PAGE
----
City/Rainbow City . . . Town's Name "Grew Up"
The Panama Canal Review . . .
April 4, 1952
According to old Panama
Canal records the name Silver City was never officially adopted by the Canal. The name
sort of "grew up" with the town after a series of evolutions. Accordingly, the
town will be officially named by Governor Newcomer after the vote is taken.
The construction of the town was authorized in July 1919 by Governor Chester Harding. The
area was filled by spoil taken from the Army post of Fort Davis then under construction,
and the houses were built during 1920 and 1921. The town cost originally in the
neighborhood of $750,000, of which $600,000 was paid by the Panama Railroad Company.
Town's Name "Grew Up"
The evolution of the town's name as Silver City was a tortuous one. The first reference to
it was a report of the Building Site Committee which recommended that "when funds are
available, a town for silver employees be built on the new fill south of Folks River and
south and east of the Corral." This recommendation, approved by Governor Harding, was
signed by Major E.E. Person, Assistant Chief Health Officer, Chairman; Major W.R. Grove,
Chief Quartermaster; Hartley Rowe, Resident Engineer of the Building Division; and Daniel
E. Wright, Municipal Engineer.
The memorandum of the Building Site Committee was forwarded to the Governor by Judge Frank
Feuille, then Special Attorney for The Panama Canal, who was serving as Chairman of a
Committee on Standard Nomenclature of Geographic Features of the Canal Zone, which had
been appointed some years earlier by Col. George W. Goethals. In forwarding the report,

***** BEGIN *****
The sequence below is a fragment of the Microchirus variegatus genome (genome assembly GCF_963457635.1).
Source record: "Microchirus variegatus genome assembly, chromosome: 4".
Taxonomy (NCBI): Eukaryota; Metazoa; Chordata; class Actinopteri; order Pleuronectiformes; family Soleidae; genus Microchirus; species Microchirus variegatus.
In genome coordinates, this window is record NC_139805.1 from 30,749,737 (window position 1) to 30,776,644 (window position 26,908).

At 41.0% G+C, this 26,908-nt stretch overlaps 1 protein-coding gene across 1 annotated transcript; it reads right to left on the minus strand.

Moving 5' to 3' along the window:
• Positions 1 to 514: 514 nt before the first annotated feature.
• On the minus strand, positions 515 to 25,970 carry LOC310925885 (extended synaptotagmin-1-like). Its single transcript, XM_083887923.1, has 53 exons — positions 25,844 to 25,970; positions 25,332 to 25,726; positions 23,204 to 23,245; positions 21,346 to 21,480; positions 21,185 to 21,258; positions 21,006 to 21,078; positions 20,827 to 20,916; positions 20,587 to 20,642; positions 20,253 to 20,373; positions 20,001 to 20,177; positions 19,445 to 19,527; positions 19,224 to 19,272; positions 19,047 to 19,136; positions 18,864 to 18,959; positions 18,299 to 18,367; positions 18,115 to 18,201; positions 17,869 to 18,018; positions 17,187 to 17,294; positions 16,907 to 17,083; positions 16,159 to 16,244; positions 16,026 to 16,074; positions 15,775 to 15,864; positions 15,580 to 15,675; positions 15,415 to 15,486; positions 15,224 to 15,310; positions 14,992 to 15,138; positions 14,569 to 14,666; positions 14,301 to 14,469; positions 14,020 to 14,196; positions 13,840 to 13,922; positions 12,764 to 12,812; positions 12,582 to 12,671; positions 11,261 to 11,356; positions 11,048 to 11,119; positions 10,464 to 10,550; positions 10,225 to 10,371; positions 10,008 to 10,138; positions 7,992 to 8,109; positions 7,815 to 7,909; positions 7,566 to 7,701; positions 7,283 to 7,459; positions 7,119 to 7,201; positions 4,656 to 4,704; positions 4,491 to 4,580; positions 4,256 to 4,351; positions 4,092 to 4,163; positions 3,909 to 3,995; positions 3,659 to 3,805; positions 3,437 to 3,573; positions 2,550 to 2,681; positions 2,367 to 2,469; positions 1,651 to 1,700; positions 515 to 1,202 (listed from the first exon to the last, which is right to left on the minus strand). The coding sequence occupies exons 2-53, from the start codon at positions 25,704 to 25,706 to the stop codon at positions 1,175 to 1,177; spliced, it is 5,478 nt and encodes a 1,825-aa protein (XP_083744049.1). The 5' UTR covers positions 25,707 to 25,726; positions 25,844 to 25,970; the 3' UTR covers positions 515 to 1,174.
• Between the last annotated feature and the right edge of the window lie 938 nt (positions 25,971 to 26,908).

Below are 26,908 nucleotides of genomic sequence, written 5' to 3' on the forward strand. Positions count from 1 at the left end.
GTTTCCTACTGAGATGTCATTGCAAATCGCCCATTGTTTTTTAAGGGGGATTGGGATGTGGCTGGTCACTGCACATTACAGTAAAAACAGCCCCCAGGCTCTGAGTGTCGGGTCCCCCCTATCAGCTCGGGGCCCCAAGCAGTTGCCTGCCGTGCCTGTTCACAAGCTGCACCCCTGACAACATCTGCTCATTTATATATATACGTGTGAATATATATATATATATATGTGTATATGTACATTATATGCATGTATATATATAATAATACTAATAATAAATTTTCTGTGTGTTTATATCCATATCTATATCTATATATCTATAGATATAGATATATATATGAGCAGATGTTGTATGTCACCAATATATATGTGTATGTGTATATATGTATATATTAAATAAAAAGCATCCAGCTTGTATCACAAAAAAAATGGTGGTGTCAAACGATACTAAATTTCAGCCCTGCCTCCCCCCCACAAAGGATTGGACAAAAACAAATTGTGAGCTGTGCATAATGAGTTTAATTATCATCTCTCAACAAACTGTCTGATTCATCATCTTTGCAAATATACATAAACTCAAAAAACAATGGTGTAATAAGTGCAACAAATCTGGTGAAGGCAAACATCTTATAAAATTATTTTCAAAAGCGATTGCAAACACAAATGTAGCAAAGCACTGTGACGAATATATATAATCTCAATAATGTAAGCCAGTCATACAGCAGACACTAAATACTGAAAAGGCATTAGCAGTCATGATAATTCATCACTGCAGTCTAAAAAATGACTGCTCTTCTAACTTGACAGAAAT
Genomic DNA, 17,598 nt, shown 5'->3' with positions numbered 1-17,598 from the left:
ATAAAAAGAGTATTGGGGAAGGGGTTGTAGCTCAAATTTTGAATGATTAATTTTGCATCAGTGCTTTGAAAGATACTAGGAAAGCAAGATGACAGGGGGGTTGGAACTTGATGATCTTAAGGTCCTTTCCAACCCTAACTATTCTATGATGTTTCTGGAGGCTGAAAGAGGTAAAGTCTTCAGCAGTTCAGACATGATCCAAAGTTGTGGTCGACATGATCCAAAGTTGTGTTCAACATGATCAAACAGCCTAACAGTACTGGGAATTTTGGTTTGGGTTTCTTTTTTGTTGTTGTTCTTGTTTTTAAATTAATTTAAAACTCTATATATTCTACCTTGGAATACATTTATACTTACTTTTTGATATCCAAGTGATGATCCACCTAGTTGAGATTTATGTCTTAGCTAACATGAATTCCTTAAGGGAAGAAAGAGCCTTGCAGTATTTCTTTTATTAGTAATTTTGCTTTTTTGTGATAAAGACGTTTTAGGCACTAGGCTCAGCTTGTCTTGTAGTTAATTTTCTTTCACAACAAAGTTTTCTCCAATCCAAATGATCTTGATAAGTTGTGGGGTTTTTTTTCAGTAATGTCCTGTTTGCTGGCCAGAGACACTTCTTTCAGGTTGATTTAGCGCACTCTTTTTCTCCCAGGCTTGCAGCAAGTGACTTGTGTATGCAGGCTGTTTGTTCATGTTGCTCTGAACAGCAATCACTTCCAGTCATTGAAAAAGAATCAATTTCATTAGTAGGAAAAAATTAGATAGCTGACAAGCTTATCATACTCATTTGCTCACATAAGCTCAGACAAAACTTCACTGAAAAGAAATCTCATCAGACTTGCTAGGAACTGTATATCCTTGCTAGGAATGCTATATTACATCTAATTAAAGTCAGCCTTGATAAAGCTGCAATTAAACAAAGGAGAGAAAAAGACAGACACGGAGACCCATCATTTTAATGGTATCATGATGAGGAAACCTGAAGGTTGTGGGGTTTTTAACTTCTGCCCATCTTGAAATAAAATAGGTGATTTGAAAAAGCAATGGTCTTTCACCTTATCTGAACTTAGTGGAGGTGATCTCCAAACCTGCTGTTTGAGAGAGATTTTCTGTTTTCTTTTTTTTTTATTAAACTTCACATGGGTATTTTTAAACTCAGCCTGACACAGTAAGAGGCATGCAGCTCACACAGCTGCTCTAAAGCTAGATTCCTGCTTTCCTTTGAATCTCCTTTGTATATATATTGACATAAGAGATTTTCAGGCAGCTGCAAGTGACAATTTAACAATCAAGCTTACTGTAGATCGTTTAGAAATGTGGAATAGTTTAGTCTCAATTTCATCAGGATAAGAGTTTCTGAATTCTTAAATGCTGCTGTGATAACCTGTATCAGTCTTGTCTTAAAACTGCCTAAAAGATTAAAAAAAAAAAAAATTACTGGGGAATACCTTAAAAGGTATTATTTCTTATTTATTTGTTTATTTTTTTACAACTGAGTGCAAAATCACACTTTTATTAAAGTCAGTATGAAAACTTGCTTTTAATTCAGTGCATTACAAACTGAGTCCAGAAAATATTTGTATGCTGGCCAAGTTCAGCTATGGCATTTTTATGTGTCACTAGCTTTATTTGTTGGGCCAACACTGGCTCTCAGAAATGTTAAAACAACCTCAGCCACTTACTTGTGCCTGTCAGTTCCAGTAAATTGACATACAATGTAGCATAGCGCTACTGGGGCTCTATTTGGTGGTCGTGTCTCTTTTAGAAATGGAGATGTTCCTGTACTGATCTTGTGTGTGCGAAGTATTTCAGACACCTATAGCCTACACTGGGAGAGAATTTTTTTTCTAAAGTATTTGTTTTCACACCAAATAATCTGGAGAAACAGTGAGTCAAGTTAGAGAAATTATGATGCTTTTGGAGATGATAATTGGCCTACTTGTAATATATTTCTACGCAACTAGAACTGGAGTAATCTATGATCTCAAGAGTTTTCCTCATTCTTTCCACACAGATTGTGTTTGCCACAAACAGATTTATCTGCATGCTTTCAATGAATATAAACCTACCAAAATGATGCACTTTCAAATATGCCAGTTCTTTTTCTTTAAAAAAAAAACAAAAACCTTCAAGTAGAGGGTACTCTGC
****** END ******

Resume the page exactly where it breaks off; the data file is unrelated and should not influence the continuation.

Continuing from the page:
Judge Feuile used the original and proper name of "Fox" River instead of
Many Names Used
During the time the town was being constructed, several different designations were used.
Among these were: The Folks River end of Manzanillo Island; silver town at Mount Hope; new
silver townsite at Big Tree; and Cristobal Silver Townsite.
After the area was occupied, it was variously called Silvertown, Silver Town, and Silver
city. The name "city" in Silver City was not capitalized until July 1921 when
used in some official correspondence. Thereafter, however, all official correspondence
referred to the town as Silver City, although the files do not indicate that it was
formally named as were other towns of the Canal Zone, such as Frijoles, La Boca, and
Camp Coiner Included
The official name to be selected for Silver City will include the section now known as
Camp Coiner and residents there will be given an opportunity to vote along with residents
of "Rainbow" City and those of the old section of Silver City.
The name Camp Coiner, which is to be eliminated after the selection of the new name, was
given to the area in 1942 when it was occupied by the main offices of the Construction
District of the Panama Engineer Division. Up until then, it had been known as Camp
Randolph and the change in names was made to avoid confusion. The name was selected in
honor of Lt. Col. Richard T. Coiner, Corps of Engineers, who died in August 1933 while
serving as Department Engineer in the Canal Zone. The use of the name was continued
without official recognition after the area was transferred to the Canal in 1945 for a
January 16, 1999